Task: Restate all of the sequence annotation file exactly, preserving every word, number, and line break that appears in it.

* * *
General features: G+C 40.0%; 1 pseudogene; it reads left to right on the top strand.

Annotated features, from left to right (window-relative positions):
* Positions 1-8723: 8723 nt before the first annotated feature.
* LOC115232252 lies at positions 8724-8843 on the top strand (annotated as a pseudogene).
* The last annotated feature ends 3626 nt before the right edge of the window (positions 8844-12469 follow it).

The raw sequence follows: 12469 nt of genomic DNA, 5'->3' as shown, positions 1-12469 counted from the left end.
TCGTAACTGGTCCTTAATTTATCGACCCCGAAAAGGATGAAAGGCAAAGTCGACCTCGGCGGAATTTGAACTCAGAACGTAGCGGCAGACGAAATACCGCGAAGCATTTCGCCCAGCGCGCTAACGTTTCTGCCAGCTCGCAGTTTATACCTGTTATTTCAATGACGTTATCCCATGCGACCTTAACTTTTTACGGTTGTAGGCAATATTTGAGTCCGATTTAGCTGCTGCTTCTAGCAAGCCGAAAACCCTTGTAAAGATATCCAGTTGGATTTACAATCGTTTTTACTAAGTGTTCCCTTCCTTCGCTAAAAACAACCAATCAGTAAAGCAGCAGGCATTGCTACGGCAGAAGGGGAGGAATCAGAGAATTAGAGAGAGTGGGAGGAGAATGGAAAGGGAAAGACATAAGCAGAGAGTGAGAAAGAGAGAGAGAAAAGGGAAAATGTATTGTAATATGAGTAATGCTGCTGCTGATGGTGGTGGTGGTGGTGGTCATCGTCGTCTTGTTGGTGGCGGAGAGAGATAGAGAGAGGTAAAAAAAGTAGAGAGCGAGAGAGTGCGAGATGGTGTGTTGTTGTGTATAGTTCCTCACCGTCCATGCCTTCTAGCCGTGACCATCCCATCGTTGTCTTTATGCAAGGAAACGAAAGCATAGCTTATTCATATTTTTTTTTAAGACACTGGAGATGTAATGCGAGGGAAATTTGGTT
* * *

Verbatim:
General features: G+C 40.0%; 1 pseudogene; it reads left to right on the top strand.

Annotated features, from left to right (window-relative positions):
* Positions 1-8723: 8723 nt before the first annotated feature.
* LOC115232252 lies at positions 8724-8843 on the top strand (annotated as a pseudogene).
* The last annotated feature ends 3626 nt before the right edge of the window (positions 8844-12469 follow it).

The raw sequence follows: 12469 nt of genomic DNA, 5'->3' as shown, positions 1-12469 counted from the left end.
TCGTAACTGGTCCTTAATTTATCGACCCCGAAAAGGATGAAAGGCAAAGTCGACCTCGGCGGAATTTGAACTCAGAACGTAGCGGCAGACGAAATACCGCGAAGCATTTCGCCCAGCGCGCTAACGTTTCTGCCAGCTCGCAGTTTATACCTGTTATTTCAATGACGTTATCCCATGCGACCTTAACTTTTTACGGTTGTAGGCAATATTTGAGTCCGATTTAGCTGCTGCTTCTAGCAAGCCGAAAACCCTTGTAAAGATATCCAGTTGGATTTACAATCGTTTTTACTAAGTGTTCCCTTCCTTCGCTAAAAACAACCAATCAGTAAAGCAGCAGGCATTGCTACGGCAGAAGGGGAGGAATCAGAGAATTAGAGAGAGTGGGAGGAGAATGGAAAGGGAAAGACATAAGCAGAGAGTGAGAAAGAGAGAGAGAAAAGGGAAAATGTATTGTAATATGAGTAATGCTGCTGCTGATGGTGGTGGTGGTGGTGGTCATCGTCGTCTTGTTGGTGGCGGAGAGAGATAGAGAGAGGTAAAAAAAGTAGAGAGCGAGAGAGTGCGAGATGGTGTGTTGTTGTGTATAGTTCCTCACCGTCCATGCCTTCTAGCCGTGACCATCCCATCGTTGTCTTTATGCAAGGAAACGAAAGCATAGCTTATTCATATTTTTTTTTAAGACACTGGAGATGTAATGCGAGGGAAATTTGGTT